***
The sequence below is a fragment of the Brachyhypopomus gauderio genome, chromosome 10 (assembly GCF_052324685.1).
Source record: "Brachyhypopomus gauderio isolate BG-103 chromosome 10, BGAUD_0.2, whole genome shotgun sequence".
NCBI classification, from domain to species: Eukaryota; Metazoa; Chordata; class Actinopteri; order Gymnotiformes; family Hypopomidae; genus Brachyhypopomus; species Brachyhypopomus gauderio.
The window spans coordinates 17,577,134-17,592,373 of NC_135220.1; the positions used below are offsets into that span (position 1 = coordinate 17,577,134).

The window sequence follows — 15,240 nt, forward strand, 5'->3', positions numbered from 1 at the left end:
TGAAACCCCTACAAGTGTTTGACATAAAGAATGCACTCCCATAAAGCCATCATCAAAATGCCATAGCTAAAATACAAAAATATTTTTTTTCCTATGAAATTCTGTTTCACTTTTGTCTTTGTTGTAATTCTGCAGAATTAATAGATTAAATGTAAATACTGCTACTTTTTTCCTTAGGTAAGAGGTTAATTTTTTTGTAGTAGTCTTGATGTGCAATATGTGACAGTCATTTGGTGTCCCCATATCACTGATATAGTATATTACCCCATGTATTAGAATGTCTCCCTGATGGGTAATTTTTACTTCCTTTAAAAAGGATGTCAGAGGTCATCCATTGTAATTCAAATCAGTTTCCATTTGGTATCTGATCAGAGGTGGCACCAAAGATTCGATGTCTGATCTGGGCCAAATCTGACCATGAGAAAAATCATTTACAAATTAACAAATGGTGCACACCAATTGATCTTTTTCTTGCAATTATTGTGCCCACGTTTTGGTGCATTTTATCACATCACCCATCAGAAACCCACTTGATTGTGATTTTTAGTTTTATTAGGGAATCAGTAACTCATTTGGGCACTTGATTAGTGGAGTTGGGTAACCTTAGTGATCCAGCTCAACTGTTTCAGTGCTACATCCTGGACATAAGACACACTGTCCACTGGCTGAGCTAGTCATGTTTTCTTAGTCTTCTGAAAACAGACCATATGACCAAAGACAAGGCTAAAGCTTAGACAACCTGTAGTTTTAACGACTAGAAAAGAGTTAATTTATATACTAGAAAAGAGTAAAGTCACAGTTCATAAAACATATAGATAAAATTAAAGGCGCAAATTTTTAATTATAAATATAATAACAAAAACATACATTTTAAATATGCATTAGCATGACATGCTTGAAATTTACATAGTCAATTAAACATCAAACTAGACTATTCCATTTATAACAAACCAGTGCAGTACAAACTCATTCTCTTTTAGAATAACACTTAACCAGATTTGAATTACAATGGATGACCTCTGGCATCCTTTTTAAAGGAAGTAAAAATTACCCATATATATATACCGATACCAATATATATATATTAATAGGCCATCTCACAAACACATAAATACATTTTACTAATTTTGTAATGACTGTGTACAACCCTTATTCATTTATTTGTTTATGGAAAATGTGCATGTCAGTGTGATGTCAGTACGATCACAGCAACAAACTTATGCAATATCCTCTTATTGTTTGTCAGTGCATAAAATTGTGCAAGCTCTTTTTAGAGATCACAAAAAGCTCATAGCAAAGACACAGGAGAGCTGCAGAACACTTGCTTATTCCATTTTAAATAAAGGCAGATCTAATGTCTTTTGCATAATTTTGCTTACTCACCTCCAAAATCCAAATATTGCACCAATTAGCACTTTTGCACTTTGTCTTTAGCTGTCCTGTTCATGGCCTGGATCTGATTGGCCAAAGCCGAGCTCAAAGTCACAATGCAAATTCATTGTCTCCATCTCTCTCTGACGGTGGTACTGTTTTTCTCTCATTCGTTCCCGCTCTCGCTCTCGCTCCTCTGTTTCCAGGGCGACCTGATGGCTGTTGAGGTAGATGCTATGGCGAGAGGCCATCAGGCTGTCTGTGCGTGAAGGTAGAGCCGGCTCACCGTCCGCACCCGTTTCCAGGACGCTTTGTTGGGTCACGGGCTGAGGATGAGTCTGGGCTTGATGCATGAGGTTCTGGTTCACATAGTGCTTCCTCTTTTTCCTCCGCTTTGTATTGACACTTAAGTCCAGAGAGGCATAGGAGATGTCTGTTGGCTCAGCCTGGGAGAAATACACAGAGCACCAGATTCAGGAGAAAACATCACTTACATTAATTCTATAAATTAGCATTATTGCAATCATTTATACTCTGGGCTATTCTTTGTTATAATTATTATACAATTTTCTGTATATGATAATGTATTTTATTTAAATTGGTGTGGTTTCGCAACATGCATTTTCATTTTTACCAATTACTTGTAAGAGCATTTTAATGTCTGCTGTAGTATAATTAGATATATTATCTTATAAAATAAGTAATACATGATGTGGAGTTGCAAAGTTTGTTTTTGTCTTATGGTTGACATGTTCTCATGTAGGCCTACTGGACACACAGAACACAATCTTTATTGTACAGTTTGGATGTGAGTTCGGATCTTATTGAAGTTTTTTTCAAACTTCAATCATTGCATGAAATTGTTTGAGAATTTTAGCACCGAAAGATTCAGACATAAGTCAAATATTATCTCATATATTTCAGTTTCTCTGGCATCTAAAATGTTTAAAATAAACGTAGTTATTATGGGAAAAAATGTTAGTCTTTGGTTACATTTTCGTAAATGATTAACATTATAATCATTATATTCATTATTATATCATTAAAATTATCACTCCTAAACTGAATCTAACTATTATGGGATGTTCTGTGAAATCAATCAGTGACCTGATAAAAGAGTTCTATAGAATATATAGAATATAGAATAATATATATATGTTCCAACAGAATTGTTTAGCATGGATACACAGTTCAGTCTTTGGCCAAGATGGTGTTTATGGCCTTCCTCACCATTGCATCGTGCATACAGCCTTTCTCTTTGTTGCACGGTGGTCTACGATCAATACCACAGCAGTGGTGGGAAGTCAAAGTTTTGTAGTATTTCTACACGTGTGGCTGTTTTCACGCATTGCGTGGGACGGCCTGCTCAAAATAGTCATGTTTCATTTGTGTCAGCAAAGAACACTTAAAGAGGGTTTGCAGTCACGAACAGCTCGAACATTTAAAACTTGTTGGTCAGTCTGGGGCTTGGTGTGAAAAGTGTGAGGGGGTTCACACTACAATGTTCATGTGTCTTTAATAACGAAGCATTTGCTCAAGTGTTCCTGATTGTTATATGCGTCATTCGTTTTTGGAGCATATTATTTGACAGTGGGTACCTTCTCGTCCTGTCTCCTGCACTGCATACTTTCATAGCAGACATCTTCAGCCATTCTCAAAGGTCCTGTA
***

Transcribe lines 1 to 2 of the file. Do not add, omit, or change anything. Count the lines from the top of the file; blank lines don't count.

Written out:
The sequence below is a fragment of the Brachyhypopomus gauderio genome, chromosome 10 (assembly GCF_052324685.1).
Source record: "Brachyhypopomus gauderio isolate BG-103 chromosome 10, BGAUD_0.2, whole genome shotgun sequence".